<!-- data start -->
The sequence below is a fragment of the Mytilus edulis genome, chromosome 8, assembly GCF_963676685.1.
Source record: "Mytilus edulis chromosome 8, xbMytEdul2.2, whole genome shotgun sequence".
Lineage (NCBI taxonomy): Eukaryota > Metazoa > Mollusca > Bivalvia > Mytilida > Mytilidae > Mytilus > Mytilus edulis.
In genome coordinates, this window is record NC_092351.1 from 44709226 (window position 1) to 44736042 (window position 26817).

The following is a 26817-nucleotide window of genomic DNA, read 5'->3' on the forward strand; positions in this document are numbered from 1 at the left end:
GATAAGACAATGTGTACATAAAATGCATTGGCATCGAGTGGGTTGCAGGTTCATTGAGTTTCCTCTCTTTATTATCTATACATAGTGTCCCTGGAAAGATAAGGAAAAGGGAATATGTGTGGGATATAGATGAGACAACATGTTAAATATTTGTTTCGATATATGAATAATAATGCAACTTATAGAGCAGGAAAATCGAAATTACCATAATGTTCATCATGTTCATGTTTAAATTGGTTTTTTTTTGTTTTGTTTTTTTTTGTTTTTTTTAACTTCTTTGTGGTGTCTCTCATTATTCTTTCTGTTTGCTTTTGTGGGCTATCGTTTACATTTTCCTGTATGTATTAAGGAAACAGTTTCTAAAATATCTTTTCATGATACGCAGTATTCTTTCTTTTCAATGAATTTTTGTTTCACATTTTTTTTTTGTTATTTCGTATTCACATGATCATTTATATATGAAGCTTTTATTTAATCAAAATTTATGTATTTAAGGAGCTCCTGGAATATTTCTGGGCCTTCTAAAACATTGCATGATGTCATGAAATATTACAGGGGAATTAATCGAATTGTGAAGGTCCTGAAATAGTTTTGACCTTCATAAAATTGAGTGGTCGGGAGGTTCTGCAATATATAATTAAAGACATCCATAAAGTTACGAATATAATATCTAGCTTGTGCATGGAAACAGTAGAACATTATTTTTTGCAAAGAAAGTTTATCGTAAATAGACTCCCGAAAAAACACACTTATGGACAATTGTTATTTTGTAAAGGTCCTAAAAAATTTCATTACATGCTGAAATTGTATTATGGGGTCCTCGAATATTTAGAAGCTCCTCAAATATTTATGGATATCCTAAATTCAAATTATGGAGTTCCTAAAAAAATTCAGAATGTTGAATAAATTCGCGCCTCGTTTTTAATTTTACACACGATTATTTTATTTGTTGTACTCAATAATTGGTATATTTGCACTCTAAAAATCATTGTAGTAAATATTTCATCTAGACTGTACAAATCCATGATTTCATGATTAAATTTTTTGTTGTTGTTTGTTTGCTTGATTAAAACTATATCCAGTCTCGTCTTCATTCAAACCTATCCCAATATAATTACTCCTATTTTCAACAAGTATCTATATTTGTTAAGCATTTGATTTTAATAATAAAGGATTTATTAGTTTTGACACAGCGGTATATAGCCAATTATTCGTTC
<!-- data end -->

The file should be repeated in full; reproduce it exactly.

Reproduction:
The sequence below is a fragment of the Mytilus edulis genome, chromosome 8, assembly GCF_963676685.1.
Source record: "Mytilus edulis chromosome 8, xbMytEdul2.2, whole genome shotgun sequence".
Lineage (NCBI taxonomy): Eukaryota > Metazoa > Mollusca > Bivalvia > Mytilida > Mytilidae > Mytilus > Mytilus edulis.
In genome coordinates, this window is record NC_092351.1 from 44709226 (window position 1) to 44736042 (window position 26817).

The following is a 26817-nucleotide window of genomic DNA, read 5'->3' on the forward strand; positions in this document are numbered from 1 at the left end:
GATAAGACAATGTGTACATAAAATGCATTGGCATCGAGTGGGTTGCAGGTTCATTGAGTTTCCTCTCTTTATTATCTATACATAGTGTCCCTGGAAAGATAAGGAAAAGGGAATATGTGTGGGATATAGATGAGACAACATGTTAAATATTTGTTTCGATATATGAATAATAATGCAACTTATAGAGCAGGAAAATCGAAATTACCATAATGTTCATCATGTTCATGTTTAAATTGGTTTTTTTTTGTTTTGTTTTTTTTTGTTTTTTTTAACTTCTTTGTGGTGTCTCTCATTATTCTTTCTGTTTGCTTTTGTGGGCTATCGTTTACATTTTCCTGTATGTATTAAGGAAACAGTTTCTAAAATATCTTTTCATGATACGCAGTATTCTTTCTTTTCAATGAATTTTTGTTTCACATTTTTTTTTTGTTATTTCGTATTCACATGATCATTTATATATGAAGCTTTTATTTAATCAAAATTTATGTATTTAAGGAGCTCCTGGAATATTTCTGGGCCTTCTAAAACATTGCATGATGTCATGAAATATTACAGGGGAATTAATCGAATTGTGAAGGTCCTGAAATAGTTTTGACCTTCATAAAATTGAGTGGTCGGGAGGTTCTGCAATATATAATTAAAGACATCCATAAAGTTACGAATATAATATCTAGCTTGTGCATGGAAACAGTAGAACATTATTTTTTGCAAAGAAAGTTTATCGTAAATAGACTCCCGAAAAAACACACTTATGGACAATTGTTATTTTGTAAAGGTCCTAAAAAATTTCATTACATGCTGAAATTGTATTATGGGGTCCTCGAATATTTAGAAGCTCCTCAAATATTTATGGATATCCTAAATTCAAATTATGGAGTTCCTAAAAAAATTCAGAATGTTGAATAAATTCGCGCCTCGTTTTTAATTTTACACACGATTATTTTATTTGTTGTACTCAATAATTGGTATATTTGCACTCTAAAAATCATTGTAGTAAATATTTCATCTAGACTGTACAAATCCATGATTTCATGATTAAATTTTTTGTTGTTGTTTGTTTGCTTGATTAAAACTATATCCAGTCTCGTCTTCATTCAAACCTATCCCAATATAATTACTCCTATTTTCAACAAGTATCTATATTTGTTAAGCATTTGATTTTAATAATAAAGGATTTATTAGTTTTGACACAGCGGTATATAGCCAATTATTCGTTC